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Is it possible to correct that problem?

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Clau20
(@clau20)
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Joined: 15 years ago
Posts: 351
Topic starter  

My fretting hand has a problem...

When I play, my fingers are far from the neck and I'm not able to get them close to the fretboard to increase speed...

I can be fast, but I could be faster if my finger were not running km to get to the fretboard.

I'm able to get them close to the neck where the fret are closer between them (after the 8th fret), but when I have to play anywhere else, I have difficulty to keep them down. When I play a note with my index, the major goes up instantly... When I play with my pinky, the index and the major are going up...

Even after the 8th fret, when I have to play with the 3r of 4th finger BEFORE the 1st or 2nd finger, I still have difficulty..

Can I correct that? Any advice?

" First time I heard the music
I thought it was my own
I could feel it in my heartbeat
I could feel it in my bones
... Blame it on the love of Rock'n'Roll! "


   
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Misanthrope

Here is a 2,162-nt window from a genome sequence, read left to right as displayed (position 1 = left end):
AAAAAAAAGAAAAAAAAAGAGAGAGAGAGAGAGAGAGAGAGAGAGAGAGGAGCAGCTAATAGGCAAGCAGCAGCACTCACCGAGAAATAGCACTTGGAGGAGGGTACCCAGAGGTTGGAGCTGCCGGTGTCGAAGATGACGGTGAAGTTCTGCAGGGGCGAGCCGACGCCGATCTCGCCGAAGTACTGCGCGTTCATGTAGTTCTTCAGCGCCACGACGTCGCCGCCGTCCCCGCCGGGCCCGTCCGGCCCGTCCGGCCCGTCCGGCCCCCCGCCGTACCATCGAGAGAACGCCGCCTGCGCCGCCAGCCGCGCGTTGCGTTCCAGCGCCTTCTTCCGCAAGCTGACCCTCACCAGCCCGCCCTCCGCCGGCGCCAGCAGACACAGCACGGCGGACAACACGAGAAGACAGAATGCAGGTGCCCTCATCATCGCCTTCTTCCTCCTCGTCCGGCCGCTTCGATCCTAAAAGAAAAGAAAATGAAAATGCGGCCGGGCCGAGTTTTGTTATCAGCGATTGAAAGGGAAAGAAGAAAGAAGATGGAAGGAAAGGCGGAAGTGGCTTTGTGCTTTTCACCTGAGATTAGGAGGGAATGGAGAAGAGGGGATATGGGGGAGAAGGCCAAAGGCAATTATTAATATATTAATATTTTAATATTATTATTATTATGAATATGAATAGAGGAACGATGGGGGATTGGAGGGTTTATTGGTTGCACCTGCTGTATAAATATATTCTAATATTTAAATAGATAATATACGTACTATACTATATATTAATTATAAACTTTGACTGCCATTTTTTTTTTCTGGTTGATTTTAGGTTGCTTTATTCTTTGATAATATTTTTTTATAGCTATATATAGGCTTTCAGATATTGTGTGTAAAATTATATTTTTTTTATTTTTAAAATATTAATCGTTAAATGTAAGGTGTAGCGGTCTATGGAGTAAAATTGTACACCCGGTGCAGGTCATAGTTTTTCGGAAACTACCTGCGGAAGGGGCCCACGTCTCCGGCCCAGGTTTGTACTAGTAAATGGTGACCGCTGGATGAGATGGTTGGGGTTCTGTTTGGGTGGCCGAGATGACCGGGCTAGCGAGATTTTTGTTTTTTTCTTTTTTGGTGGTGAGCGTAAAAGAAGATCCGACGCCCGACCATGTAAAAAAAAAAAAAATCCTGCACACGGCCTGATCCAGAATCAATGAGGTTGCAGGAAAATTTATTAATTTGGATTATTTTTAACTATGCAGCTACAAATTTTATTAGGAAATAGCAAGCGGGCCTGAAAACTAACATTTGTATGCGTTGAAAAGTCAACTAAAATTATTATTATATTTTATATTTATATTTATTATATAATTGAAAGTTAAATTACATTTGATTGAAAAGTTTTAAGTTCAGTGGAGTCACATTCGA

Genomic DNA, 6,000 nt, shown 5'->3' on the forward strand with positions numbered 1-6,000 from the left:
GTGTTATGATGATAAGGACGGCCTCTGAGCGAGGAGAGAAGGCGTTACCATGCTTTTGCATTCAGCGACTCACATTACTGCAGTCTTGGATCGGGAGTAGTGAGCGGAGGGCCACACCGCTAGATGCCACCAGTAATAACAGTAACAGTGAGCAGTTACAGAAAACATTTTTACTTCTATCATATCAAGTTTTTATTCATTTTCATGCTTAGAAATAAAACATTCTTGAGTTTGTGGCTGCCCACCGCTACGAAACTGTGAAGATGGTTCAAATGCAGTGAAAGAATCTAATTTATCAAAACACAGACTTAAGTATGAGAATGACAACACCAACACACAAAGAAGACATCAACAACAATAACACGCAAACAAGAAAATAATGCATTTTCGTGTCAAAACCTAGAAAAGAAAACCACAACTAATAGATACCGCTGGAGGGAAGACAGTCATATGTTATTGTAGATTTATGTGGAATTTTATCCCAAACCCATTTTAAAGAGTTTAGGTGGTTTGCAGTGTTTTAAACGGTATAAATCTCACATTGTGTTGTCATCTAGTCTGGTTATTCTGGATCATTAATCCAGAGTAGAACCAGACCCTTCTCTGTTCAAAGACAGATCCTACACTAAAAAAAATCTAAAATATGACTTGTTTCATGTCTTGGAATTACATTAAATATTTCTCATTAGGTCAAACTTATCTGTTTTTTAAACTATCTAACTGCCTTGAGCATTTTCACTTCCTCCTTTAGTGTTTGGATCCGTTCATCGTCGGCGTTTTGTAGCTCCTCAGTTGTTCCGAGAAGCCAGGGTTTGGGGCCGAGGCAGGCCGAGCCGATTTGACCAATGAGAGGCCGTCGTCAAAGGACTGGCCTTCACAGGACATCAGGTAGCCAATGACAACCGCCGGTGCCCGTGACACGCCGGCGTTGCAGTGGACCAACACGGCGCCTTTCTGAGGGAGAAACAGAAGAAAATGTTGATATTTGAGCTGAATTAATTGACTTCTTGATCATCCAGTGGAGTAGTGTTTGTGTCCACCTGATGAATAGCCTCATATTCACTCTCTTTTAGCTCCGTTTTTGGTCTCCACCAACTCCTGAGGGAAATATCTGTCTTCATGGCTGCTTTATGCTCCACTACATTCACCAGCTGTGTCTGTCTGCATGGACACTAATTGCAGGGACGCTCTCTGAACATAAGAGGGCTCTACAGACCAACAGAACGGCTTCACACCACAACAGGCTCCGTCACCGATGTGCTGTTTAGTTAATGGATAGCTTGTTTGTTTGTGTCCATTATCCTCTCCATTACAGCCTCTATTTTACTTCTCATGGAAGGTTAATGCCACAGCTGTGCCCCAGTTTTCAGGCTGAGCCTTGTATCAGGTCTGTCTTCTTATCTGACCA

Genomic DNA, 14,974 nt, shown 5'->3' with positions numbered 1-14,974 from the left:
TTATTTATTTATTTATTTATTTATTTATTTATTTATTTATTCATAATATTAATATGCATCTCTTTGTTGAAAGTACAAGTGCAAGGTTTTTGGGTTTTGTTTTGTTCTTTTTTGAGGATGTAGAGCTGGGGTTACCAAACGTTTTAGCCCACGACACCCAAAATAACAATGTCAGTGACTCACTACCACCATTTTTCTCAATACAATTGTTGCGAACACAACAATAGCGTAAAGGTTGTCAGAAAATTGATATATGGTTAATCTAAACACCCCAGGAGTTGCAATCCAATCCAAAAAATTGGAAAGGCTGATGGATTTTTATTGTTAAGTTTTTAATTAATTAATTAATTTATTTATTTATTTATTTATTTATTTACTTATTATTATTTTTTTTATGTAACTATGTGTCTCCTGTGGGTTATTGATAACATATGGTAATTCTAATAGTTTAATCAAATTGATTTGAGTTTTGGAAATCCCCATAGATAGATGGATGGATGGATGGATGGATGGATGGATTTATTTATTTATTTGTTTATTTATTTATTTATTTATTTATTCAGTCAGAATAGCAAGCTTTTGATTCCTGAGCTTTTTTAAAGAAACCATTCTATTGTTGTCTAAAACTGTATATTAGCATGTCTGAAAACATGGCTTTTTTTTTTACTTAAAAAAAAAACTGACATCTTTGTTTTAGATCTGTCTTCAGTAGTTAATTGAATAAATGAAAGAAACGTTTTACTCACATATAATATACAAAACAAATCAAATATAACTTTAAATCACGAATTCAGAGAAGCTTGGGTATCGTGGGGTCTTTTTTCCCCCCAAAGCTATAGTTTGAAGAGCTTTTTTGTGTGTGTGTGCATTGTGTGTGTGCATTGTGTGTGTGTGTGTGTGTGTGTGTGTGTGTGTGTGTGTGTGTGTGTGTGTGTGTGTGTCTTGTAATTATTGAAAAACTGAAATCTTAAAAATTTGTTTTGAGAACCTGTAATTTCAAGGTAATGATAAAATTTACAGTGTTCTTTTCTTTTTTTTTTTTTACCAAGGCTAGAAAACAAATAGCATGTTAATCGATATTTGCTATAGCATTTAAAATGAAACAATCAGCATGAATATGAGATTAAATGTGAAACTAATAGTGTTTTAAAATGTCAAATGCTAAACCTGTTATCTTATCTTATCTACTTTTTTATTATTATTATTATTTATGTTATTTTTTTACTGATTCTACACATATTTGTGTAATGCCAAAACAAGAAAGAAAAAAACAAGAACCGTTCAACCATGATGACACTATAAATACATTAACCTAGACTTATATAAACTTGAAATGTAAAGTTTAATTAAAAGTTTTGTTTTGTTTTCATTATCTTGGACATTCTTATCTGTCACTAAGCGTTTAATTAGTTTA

(@misanthrope)
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Joined: 17 years ago
Posts: 2261
 

How's your guitar setup? Action nice and low?

I used to have that problem a lot, and still do a little, but the thing that helped me work it out was giving one of my guitars a makeover - spent a couple of days doing nothing but getting the neck just right and the action as low as possible, lighter guage strings, etc. (It took a couple of days 'cause to do it to this particular guitar involved shimming the neck, redoing the nut etc.). Until I did that, both my leccys were just a little on the hard-work-to-play side. This one is now a dream to play, and it takes just the tiniest amount of pressure to fret a string - I think I was moving my fretting hand fingers too much in order to be able to put more pressure on my fretting hand. Now it's just a matter of un-learning to throttle 'em and learning to tickle 'em instead.

I also find that practicing things too slowly can increase the amount of movement in the fretting hand, unless I'm very careful to avoid it. When I have all the time in the world to change frets I tend to move my fingers a long way out in between in order not to hit any unwanted strings, but I only end up putting those exaggerated movements into muscle memory.

ChordsAndScales.co.uk - Guitar Chord/Scale Finder/Viewer


   
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Clau20
(@clau20)
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Joined: 15 years ago